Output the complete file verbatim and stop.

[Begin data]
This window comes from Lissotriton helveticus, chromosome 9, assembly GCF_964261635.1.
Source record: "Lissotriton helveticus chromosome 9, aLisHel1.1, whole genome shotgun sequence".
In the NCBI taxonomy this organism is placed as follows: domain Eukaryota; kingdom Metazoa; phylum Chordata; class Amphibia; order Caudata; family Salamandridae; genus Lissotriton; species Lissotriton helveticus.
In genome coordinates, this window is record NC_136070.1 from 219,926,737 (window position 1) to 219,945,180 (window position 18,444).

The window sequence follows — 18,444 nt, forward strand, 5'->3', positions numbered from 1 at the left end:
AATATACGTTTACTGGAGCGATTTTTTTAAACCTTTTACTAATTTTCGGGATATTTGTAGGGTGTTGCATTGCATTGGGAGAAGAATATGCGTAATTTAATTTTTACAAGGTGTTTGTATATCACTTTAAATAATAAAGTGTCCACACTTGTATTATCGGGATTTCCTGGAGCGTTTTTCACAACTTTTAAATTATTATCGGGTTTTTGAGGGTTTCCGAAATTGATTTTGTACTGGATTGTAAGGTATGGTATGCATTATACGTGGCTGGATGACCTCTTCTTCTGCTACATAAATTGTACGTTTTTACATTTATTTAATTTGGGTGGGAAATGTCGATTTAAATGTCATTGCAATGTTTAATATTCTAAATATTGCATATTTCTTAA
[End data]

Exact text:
This window comes from Lissotriton helveticus, chromosome 9, assembly GCF_964261635.1.
Source record: "Lissotriton helveticus chromosome 9, aLisHel1.1, whole genome shotgun sequence".
In the NCBI taxonomy this organism is placed as follows: domain Eukaryota; kingdom Metazoa; phylum Chordata; class Amphibia; order Caudata; family Salamandridae; genus Lissotriton; species Lissotriton helveticus.
In genome coordinates, this window is record NC_136070.1 from 219,926,737 (window position 1) to 219,945,180 (window position 18,444).

The window sequence follows — 18,444 nt, forward strand, 5'->3', positions numbered from 1 at the left end:
AATATACGTTTACTGGAGCGATTTTTTTAAACCTTTTACTAATTTTCGGGATATTTGTAGGGTGTTGCATTGCATTGGGAGAAGAATATGCGTAATTTAATTTTTACAAGGTGTTTGTATATCACTTTAAATAATAAAGTGTCCACACTTGTATTATCGGGATTTCCTGGAGCGTTTTTCACAACTTTTAAATTATTATCGGGTTTTTGAGGGTTTCCGAAATTGATTTTGTACTGGATTGTAAGGTATGGTATGCATTATACGTGGCTGGATGACCTCTTCTTCTGCTACATAAATTGTACGTTTTTACATTTATTTAATTTGGGTGGGAAATGTCGATTTAAATGTCATTGCAATGTTTAATATTCTAAATATTGCATATTTCTTAA